This system, the MiniMRF, has been used successfully in Central Ohio since August 2008. Novelis expects increasing interest in use of this technology.


This is an encouraging development and one that communities across the country would do well to investigate. For more info on this process, see www.minimrf.com 


Greening A City Creates Economic Rewards

San Jose, California is a town with a strong history of innovation and environmental leadership. After 2001’s infamous dot.com bust, the city experienced a severe economic downturn. Since then, they’ve essentially re-invented themselves, uniquely marrying their economic development with bold environmental programs.

They have created programs and policies they hope will be emulated world-wide.

“If we’re going to transform where we work and play, we have to transform the way our economy works,” said Collin O’Mara, Clean Technical Strategist for the City of San Jose.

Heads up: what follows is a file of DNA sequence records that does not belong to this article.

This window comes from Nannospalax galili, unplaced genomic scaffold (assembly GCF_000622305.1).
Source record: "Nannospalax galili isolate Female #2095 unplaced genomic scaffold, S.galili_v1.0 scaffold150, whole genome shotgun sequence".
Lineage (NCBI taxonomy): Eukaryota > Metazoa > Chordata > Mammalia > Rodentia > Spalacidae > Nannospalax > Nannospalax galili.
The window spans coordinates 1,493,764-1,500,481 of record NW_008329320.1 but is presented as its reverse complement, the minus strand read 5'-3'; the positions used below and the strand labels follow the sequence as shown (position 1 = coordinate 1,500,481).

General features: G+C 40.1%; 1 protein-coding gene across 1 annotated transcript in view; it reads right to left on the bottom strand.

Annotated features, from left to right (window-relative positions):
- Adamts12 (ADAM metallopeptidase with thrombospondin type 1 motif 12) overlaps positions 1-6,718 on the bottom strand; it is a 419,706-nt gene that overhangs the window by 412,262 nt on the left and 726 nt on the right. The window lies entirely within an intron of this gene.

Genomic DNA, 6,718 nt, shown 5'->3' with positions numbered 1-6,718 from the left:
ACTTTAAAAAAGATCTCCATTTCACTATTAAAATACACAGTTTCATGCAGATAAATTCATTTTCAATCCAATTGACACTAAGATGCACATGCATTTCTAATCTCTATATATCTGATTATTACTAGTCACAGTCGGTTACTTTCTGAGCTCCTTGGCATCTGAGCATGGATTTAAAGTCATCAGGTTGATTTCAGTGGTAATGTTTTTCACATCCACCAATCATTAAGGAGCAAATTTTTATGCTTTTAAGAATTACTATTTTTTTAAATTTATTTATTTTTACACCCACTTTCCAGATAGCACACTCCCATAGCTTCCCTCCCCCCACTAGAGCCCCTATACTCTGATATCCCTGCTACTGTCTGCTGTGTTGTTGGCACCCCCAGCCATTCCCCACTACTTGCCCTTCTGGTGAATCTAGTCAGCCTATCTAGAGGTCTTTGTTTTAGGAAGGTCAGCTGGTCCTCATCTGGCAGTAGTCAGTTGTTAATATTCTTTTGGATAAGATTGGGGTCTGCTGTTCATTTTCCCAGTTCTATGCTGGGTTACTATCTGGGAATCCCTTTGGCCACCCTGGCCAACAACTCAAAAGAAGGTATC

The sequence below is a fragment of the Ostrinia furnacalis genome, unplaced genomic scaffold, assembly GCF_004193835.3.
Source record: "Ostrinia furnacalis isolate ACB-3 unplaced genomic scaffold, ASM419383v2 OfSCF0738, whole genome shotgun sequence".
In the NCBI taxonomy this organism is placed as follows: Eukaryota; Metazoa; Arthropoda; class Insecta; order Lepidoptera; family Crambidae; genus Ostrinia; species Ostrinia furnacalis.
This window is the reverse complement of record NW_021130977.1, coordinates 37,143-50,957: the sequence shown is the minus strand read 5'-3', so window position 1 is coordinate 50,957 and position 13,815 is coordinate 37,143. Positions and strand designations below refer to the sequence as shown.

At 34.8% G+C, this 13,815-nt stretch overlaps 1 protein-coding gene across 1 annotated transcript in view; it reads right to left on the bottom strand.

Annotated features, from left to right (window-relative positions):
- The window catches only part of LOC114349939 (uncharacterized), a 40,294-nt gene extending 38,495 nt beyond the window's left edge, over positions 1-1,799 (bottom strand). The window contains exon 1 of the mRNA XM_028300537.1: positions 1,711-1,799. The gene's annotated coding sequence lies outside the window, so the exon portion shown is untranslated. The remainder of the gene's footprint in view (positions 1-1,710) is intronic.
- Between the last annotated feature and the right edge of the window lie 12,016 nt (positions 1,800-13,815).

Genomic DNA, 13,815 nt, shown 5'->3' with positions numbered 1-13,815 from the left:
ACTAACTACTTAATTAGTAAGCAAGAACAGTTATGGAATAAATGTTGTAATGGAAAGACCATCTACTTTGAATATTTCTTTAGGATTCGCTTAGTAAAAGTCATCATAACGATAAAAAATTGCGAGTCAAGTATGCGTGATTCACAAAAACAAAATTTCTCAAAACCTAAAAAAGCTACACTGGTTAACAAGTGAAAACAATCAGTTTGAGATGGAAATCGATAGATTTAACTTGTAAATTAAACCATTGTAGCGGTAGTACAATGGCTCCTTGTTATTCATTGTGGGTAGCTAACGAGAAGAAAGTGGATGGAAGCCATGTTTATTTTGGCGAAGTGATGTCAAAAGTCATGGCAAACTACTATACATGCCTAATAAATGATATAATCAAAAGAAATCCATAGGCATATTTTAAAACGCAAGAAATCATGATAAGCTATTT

The city has had sustainability as a principal tenet for twenty years. Going beyond your average recycling program, in 2007 the City Council adopted their 15-year Green Vision Program. This ambitious sustainability program encompasses 10 major goals, including creating 25,000 “green” jobs, utilizing only recycled water city-wide and mandating all public vehicles ran on alternative fuel.

For more on these goals and their economic resurgence, see Part 2.

No Oil Drilling Required

The past 10 months have seen Americans driving 78 billion miles less than this time a year ago. U.S. Secretary of Transportation Mary Peters announced this amazing statistic, based on federal data released in August.